NEWS UPDATES: 
Foreign Currency (US$ vs PhP)
As of December 19, 2018
Buying  
   52.70
Selling  
   53.40
View Details
Available
Government Securities
View Details
UITF / NAVPU
As of November-8-2018
Unlad Kawani Money Market Fund
1.082533
 
Class I - Unlad Panimula Money Market Fund
1.046828
 
Class II - Unlad Panimula Money Market Fund
1.044206
 
Class III - Unlad Panimula Money Market Fund
1.042575
 
 
eGOV (SSS,Philhealth,Pag-ibig)
eGOV Corporate Manual
eGOV FAQ
eGOV Enrollment Form
BIR e-Filing
BIR e-Payment
DTI eBNRS
DSWD Online Donation
Closing remarks of DBP Chairman Jose A. Nunez, Jr.
DBP Developmental Forum – “Moving Forward: DBP’s Role in Sustainable Inclusive Growth”
15 July 2013 (Monday) / 2 p.m. / Bulwagan ng Diwang Pilipino



Dr. Manny Esguerra [NEDA Deputy Director General]
Mr. Norio Usui [Senior Economist, Philippine Country Office, ADB]
Mr. Romy Bernardo [Managing Director, Lazaro, Bernardo, Tiu & Associates]
Guests
My colleagues in DBP

Good afternoon.

First of all, I’d like to express my gratitude to our speakers -- Dr. Esguerra, Mr. Usui of ADB, EVP Lagua, and of course our moderator, Mr. Bernardo -- for sharing with us their knowledge and views on the issue of inclusive growth in the Philippines. Thank you too to everyone who came in and participated in the open forum, helping all of us here to better understand the topic at hand. It was good to see a sizeable number of our branch officers in attendance, and I feel confident that we’ve all learned valuable lessons from today’s discussion.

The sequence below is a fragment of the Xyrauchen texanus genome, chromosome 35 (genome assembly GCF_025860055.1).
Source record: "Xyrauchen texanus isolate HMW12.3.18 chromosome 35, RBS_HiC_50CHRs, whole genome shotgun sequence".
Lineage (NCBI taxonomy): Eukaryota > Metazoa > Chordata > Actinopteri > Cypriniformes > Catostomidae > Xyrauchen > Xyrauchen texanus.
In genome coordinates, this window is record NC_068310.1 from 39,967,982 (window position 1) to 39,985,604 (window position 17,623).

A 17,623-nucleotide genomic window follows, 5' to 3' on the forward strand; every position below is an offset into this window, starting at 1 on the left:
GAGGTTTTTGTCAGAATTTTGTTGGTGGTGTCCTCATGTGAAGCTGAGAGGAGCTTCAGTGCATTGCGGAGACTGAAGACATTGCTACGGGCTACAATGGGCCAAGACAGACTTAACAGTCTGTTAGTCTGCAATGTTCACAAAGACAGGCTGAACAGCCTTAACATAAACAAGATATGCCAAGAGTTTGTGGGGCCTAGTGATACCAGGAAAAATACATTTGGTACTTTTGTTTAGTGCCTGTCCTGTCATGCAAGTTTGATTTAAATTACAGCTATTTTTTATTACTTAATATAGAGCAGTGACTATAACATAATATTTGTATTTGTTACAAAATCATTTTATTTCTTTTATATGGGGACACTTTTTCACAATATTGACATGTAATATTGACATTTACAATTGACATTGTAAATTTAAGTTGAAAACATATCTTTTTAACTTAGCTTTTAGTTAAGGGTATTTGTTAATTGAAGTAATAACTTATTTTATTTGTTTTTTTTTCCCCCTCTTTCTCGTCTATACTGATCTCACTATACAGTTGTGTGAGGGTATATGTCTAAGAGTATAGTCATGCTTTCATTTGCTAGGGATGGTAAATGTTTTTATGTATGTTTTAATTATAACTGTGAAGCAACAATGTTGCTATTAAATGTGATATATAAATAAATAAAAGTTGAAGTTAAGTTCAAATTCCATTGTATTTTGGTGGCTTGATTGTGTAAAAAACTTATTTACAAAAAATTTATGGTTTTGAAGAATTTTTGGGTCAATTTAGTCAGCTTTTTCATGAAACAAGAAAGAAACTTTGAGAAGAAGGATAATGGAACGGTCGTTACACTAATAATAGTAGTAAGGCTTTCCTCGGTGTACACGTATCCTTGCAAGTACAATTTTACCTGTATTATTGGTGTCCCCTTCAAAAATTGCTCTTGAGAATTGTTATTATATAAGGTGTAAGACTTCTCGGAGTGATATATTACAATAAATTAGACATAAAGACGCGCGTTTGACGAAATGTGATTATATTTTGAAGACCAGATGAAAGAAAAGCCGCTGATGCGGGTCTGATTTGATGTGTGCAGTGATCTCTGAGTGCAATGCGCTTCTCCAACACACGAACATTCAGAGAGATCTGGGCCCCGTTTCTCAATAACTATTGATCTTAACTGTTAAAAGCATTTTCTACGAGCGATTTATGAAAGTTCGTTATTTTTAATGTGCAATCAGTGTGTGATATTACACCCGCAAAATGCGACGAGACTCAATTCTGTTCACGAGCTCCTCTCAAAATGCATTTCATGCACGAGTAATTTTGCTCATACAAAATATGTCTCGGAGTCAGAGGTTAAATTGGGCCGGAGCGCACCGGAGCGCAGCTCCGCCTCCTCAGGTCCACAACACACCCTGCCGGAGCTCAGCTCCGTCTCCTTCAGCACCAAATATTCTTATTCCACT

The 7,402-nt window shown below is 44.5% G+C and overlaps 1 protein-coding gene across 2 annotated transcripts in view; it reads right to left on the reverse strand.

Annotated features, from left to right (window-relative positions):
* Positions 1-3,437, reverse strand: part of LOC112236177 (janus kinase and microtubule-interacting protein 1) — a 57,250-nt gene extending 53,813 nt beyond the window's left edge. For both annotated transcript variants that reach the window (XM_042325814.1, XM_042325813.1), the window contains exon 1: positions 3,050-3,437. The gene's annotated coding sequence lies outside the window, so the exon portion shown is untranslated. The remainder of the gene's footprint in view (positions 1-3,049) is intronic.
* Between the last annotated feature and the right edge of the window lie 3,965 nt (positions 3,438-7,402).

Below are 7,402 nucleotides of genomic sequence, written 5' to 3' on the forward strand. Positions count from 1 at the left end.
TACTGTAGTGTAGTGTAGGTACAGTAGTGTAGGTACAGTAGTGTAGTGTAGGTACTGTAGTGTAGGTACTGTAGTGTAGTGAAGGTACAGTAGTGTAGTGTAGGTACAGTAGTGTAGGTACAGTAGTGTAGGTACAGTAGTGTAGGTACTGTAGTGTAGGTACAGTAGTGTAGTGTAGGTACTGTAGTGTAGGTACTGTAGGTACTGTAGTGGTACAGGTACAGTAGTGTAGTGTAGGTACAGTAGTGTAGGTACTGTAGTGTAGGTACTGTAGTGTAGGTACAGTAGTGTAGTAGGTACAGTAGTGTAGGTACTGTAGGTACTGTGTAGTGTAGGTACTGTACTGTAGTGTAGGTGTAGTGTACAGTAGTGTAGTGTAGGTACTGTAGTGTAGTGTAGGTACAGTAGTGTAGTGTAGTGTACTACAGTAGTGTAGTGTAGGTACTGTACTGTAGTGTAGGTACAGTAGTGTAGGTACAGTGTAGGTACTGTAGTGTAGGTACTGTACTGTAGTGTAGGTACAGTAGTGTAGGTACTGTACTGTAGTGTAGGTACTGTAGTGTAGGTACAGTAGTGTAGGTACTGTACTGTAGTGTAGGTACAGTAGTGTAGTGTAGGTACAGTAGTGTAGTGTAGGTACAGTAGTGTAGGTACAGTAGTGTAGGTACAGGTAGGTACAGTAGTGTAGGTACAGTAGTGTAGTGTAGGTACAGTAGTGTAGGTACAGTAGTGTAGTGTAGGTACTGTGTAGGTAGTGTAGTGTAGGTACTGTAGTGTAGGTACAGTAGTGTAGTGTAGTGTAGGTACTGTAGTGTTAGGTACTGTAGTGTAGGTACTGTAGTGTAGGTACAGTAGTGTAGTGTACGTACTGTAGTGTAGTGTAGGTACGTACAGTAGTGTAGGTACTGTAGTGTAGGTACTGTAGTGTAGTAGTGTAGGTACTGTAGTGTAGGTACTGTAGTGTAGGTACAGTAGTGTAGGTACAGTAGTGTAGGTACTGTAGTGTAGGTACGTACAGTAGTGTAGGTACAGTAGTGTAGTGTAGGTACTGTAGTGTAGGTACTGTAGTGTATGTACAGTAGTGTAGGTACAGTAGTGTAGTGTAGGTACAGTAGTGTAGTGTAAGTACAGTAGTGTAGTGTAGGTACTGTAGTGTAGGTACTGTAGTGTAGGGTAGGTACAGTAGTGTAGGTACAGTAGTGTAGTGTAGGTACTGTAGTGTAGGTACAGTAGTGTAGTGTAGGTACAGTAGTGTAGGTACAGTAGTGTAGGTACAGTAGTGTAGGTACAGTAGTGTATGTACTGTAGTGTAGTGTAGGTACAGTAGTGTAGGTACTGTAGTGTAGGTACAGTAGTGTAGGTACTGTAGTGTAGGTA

The topic of inclusive growth has been well-discussed and deliberated in the media, especially with the encouraging economic gains that the country has posted under the Aquino Administration. The 7.8% GDP growth recorded in the first quarter of 2013 comes on the heels of a better than expected 6.6% GDP growth posted in 2012. Add to this other positive economic developments -- stock market prices at an all-time high (and now recovering from jittery declines), credit rating upgrades, low inflation and improved business confidence rankings, among others. While the country’s economy is certainly in better shape than it was several years ago, there is a consensus though that there is need to make these economic gains felt by more Filipinos. Even President Aquino himself has publicly spoken of this.

Basing from the discussions we’ve just had, this forum has given Management, led by President Buenaventura, a lot of inputs on how we can make our programs more relevant and attuned to the times.

The bottom line is that as a government financial institution, DBP must do its share in raising the competitiveness of the economy to be an instrument of national economic development policy. The Bank’s projects should always be in sync with the 2011-2016 Philippine Development Plan. Our programs must generate economic opportunities for as many Filipinos as possible, particularly those residing in the countryside. We should take the cue from President Aquino who recently emphasized a greater focus on rural development. Economic growth must be felt both in the highly urban centers, and in the rural areas.